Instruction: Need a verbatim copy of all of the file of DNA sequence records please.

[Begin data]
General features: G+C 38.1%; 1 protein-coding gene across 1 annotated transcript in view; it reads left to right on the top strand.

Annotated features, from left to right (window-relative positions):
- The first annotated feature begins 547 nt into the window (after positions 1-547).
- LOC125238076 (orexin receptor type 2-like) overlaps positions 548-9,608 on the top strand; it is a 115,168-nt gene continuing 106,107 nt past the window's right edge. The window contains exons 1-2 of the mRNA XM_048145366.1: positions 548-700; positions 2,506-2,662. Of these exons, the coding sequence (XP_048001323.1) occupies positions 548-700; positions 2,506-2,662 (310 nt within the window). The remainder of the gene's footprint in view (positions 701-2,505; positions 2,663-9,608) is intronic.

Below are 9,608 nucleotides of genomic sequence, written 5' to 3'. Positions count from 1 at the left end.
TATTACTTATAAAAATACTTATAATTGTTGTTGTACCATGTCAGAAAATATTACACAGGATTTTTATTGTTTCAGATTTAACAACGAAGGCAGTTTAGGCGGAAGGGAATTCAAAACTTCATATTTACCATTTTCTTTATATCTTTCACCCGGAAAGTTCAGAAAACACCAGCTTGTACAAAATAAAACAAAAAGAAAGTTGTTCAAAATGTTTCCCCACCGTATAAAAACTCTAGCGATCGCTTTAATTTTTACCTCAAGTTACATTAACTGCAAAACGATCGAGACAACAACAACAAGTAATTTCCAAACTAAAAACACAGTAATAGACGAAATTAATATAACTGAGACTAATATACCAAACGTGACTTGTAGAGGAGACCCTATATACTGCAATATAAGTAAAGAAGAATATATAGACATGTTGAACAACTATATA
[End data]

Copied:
General features: G+C 38.1%; 1 protein-coding gene across 1 annotated transcript in view; it reads left to right on the top strand.

Annotated features, from left to right (window-relative positions):
- The first annotated feature begins 547 nt into the window (after positions 1-547).
- LOC125238076 (orexin receptor type 2-like) overlaps positions 548-9,608 on the top strand; it is a 115,168-nt gene continuing 106,107 nt past the window's right edge. The window contains exons 1-2 of the mRNA XM_048145366.1: positions 548-700; positions 2,506-2,662. Of these exons, the coding sequence (XP_048001323.1) occupies positions 548-700; positions 2,506-2,662 (310 nt within the window). The remainder of the gene's footprint in view (positions 701-2,505; positions 2,663-9,608) is intronic.

Below are 9,608 nucleotides of genomic sequence, written 5' to 3'. Positions count from 1 at the left end.
TATTACTTATAAAAATACTTATAATTGTTGTTGTACCATGTCAGAAAATATTACACAGGATTTTTATTGTTTCAGATTTAACAACGAAGGCAGTTTAGGCGGAAGGGAATTCAAAACTTCATATTTACCATTTTCTTTATATCTTTCACCCGGAAAGTTCAGAAAACACCAGCTTGTACAAAATAAAACAAAAAGAAAGTTGTTCAAAATGTTTCCCCACCGTATAAAAACTCTAGCGATCGCTTTAATTTTTACCTCAAGTTACATTAACTGCAAAACGATCGAGACAACAACAACAAGTAATTTCCAAACTAAAAACACAGTAATAGACGAAATTAATATAACTGAGACTAATATACCAAACGTGACTTGTAGAGGAGACCCTATATACTGCAATATAAGTAAAGAAGAATATATAGACATGTTGAACAACTATATA